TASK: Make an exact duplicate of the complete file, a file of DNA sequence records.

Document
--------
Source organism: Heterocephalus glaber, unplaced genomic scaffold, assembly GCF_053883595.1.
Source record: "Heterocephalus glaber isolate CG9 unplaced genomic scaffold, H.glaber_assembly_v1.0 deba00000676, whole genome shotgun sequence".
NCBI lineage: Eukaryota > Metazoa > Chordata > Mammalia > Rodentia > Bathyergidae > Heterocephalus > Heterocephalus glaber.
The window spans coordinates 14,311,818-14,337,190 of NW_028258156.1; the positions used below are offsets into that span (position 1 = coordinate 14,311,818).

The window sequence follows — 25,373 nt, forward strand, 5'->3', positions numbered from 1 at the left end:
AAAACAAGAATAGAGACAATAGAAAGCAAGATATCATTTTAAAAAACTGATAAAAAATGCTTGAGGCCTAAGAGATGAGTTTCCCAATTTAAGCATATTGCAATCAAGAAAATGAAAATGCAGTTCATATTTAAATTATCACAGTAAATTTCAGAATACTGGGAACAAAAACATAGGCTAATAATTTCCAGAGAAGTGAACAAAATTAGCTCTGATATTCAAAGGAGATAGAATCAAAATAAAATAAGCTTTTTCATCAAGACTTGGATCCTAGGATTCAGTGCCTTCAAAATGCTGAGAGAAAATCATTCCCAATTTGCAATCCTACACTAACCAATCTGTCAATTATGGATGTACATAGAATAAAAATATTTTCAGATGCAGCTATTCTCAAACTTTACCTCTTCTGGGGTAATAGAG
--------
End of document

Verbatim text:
Source organism: Heterocephalus glaber, unplaced genomic scaffold, assembly GCF_053883595.1.
Source record: "Heterocephalus glaber isolate CG9 unplaced genomic scaffold, H.glaber_assembly_v1.0 deba00000676, whole genome shotgun sequence".
NCBI lineage: Eukaryota > Metazoa > Chordata > Mammalia > Rodentia > Bathyergidae > Heterocephalus > Heterocephalus glaber.
The window spans coordinates 14,311,818-14,337,190 of NW_028258156.1; the positions used below are offsets into that span (position 1 = coordinate 14,311,818).

The window sequence follows — 25,373 nt, forward strand, 5'->3', positions numbered from 1 at the left end:
AAAACAAGAATAGAGACAATAGAAAGCAAGATATCATTTTAAAAAACTGATAAAAAATGCTTGAGGCCTAAGAGATGAGTTTCCCAATTTAAGCATATTGCAATCAAGAAAATGAAAATGCAGTTCATATTTAAATTATCACAGTAAATTTCAGAATACTGGGAACAAAAACATAGGCTAATAATTTCCAGAGAAGTGAACAAAATTAGCTCTGATATTCAAAGGAGATAGAATCAAAATAAAATAAGCTTTTTCATCAAGACTTGGATCCTAGGATTCAGTGCCTTCAAAATGCTGAGAGAAAATCATTCCCAATTTGCAATCCTACACTAACCAATCTGTCAATTATGGATGTACATAGAATAAAAATATTTTCAGATGCAGCTATTCTCAAACTTTACCTCTTCTGGGGTAATAGAG